Rafael Benitez was coming under renewed pressure from Juventus to take or leave their job offer last night, and, with the Spaniard growing increasingly fearful of Fernando Torres' departure this summer, he wants assurances from the club's executive chairman that money generated from star players leaving will be his to invest.
Though Benitez rejected Roberto Mancini's claims two weeks ago that Manchester City can afford the probably £50m-plus it would take to buy Torres, the Liverpool manager does seem to view that prospect as a genuine risk, with Liverpool reduced to Europa League football, and wants an imminent meeting with the club's executive chairman, Martin Broughton, to address it. "I would like to have a meeting with the chairman sooner rather than later to know his idea about the future," Benitez said last night, in a significant sign that his heart is on Merseyside if he can overcome his doubts.
"Still we are working hard and planning for the future. Liverpool is a massive name in England and again in Europe. Everybody knows about the history of the club and our fans, so we can attract players and improve the squad."
Benitez will also want to discuss with Broughton the Spaniard's own relationship with the club's managing director, Christian Purslow, as well as to know what realistic chances there are of a change of ownership to ease the financial gulf between the club and those in the European elite. Benitez is so in the dark about the running of the club, that he is still unsure who appointed Broughton and where the chairman sits in the chain of command. Benitez must weigh the answers he gets quickly, with Juve making it clear that they want a decision this week on the four-year contract worth £3.5m a year after tax which awaits him in Turin. Though Purslow insists that his relationship with Benitez is in good order, the feeling does not seem to be mutual.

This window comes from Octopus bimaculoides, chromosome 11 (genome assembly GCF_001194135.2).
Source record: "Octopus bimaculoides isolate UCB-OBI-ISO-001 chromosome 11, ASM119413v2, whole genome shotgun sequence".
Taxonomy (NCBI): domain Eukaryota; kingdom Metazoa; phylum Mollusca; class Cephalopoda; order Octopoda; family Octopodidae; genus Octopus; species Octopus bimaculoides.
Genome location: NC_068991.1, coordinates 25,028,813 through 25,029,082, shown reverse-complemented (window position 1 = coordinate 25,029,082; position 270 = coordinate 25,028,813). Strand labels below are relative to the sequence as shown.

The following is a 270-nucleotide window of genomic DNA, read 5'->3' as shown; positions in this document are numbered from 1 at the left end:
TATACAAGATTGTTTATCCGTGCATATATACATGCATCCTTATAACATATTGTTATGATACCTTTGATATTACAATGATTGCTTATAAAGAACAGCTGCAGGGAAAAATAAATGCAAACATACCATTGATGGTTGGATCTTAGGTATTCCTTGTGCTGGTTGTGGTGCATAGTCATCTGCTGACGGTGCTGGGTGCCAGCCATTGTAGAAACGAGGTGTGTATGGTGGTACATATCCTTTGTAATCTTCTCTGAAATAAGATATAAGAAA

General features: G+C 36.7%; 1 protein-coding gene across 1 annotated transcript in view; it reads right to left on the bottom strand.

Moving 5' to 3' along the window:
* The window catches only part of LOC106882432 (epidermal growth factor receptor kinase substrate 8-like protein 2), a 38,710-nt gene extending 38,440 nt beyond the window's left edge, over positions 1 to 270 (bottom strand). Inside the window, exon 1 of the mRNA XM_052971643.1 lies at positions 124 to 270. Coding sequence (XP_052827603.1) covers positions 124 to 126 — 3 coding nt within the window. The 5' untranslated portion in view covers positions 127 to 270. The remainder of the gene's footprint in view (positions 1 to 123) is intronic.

The odds still seem balanced against Benitez staying, given the growing sense yesterday that Liverpool's general state of chaos may see the club haemorrhage players this summer. In the aftermath of the 2-0 home defeat to Chelsea two of the club's best contributors over the past eight months hinted they expect departures and one of them, Yossi Benayoun, indicated that he might be ready to leave Anfield this summer.
"It's very difficult to speak now about next season. We don't know what changes there will be – the players, the staff. So it's too early to speak," the 29-year-old said. "Liverpool is a great club and I enjoy it but a lot of things are happening in this moment and we will have to wait and see. I can't say much. [Rafa] brought me here and I'm grateful for this, but there are people who decide. I don't need to speak for Rafa because he's proved himself during his time here that he's a big manager. The people above will take the right decision for the club."
The Brazilian midfielder Lucas Leiva reinforced the feeling of uncertainty. "Everyone is aware of the doubts over Rafa's future," he said. "We do not know what is going to happen or if some players will come and some will leave. We can only wait."
It is unclear what stance Broughton will take with Benitez on the issue of reinvestment, given the continued uncertainty over a prospective new owner, the £20m loss in income which accrues from Liverpool's failure to qualify for the Champions League and Liverpool's apparent willingness to see the Spaniard go. The club will not sack Benitez but will not stand in his way if he decides that his future lies elsewhere, though there are suggestions that Liverpool's owners, Tom Hicks and George Gillett, are keen that the meeting Benitez has requested with Broughton should go ahead and that they, at least, have some desire to see him stay as the pursuit of a new investor continues.